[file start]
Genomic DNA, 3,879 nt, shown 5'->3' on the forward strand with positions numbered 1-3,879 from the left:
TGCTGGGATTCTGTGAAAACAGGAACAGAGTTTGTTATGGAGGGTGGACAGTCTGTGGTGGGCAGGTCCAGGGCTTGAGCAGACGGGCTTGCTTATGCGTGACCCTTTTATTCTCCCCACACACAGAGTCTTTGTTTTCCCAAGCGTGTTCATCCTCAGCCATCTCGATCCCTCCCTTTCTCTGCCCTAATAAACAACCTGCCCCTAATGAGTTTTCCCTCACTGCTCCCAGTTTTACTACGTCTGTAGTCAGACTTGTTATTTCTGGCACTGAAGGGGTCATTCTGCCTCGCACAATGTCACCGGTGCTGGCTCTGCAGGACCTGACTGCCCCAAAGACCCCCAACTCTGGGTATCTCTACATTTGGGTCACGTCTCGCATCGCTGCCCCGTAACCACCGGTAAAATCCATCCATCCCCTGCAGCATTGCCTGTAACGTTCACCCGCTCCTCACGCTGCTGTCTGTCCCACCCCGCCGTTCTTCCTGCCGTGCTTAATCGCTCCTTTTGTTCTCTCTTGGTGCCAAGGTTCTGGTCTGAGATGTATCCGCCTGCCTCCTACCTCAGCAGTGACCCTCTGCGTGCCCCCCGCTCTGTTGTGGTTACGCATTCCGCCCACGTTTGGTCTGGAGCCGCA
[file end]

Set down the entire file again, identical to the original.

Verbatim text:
Genomic DNA, 3,879 nt, shown 5'->3' on the forward strand with positions numbered 1-3,879 from the left:
TGCTGGGATTCTGTGAAAACAGGAACAGAGTTTGTTATGGAGGGTGGACAGTCTGTGGTGGGCAGGTCCAGGGCTTGAGCAGACGGGCTTGCTTATGCGTGACCCTTTTATTCTCCCCACACACAGAGTCTTTGTTTTCCCAAGCGTGTTCATCCTCAGCCATCTCGATCCCTCCCTTTCTCTGCCCTAATAAACAACCTGCCCCTAATGAGTTTTCCCTCACTGCTCCCAGTTTTACTACGTCTGTAGTCAGACTTGTTATTTCTGGCACTGAAGGGGTCATTCTGCCTCGCACAATGTCACCGGTGCTGGCTCTGCAGGACCTGACTGCCCCAAAGACCCCCAACTCTGGGTATCTCTACATTTGGGTCACGTCTCGCATCGCTGCCCCGTAACCACCGGTAAAATCCATCCATCCCCTGCAGCATTGCCTGTAACGTTCACCCGCTCCTCACGCTGCTGTCTGTCCCACCCCGCCGTTCTTCCTGCCGTGCTTAATCGCTCCTTTTGTTCTCTCTTGGTGCCAAGGTTCTGGTCTGAGATGTATCCGCCTGCCTCCTACCTCAGCAGTGACCCTCTGCGTGCCCCCCGCTCTGTTGTGGTTACGCATTCCGCCCACGTTTGGTCTGGAGCCGCA